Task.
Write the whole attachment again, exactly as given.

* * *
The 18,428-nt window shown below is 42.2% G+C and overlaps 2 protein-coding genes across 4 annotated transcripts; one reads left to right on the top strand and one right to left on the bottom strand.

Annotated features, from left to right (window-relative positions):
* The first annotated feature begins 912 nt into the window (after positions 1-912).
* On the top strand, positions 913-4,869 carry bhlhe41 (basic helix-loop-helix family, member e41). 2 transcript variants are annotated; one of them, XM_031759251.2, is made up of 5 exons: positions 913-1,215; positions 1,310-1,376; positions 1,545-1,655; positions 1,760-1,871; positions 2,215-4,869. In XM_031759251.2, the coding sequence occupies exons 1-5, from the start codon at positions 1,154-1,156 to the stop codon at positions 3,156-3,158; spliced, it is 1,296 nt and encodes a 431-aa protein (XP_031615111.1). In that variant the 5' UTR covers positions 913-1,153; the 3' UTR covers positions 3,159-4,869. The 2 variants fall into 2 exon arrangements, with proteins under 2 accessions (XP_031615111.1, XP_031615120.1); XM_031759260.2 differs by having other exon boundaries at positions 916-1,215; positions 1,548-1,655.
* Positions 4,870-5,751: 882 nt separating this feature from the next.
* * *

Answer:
The 18,428-nt window shown below is 42.2% G+C and overlaps 2 protein-coding genes across 4 annotated transcripts; one reads left to right on the top strand and one right to left on the bottom strand.

Annotated features, from left to right (window-relative positions):
* The first annotated feature begins 912 nt into the window (after positions 1-912).
* On the top strand, positions 913-4,869 carry bhlhe41 (basic helix-loop-helix family, member e41). 2 transcript variants are annotated; one of them, XM_031759251.2, is made up of 5 exons: positions 913-1,215; positions 1,310-1,376; positions 1,545-1,655; positions 1,760-1,871; positions 2,215-4,869. In XM_031759251.2, the coding sequence occupies exons 1-5, from the start codon at positions 1,154-1,156 to the stop codon at positions 3,156-3,158; spliced, it is 1,296 nt and encodes a 431-aa protein (XP_031615111.1). In that variant the 5' UTR covers positions 913-1,153; the 3' UTR covers positions 3,159-4,869. The 2 variants fall into 2 exon arrangements, with proteins under 2 accessions (XP_031615111.1, XP_031615120.1); XM_031759260.2 differs by having other exon boundaries at positions 916-1,215; positions 1,548-1,655.
* Positions 4,870-5,751: 882 nt separating this feature from the next.